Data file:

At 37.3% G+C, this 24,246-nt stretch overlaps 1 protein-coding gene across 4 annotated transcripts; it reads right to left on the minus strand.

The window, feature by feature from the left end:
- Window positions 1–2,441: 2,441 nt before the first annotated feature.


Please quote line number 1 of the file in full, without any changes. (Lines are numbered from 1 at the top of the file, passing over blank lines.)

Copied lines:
At 37.3% G+C, this 24,246-nt stretch overlaps 1 protein-coding gene across 4 annotated transcripts; it reads right to left on the minus strand.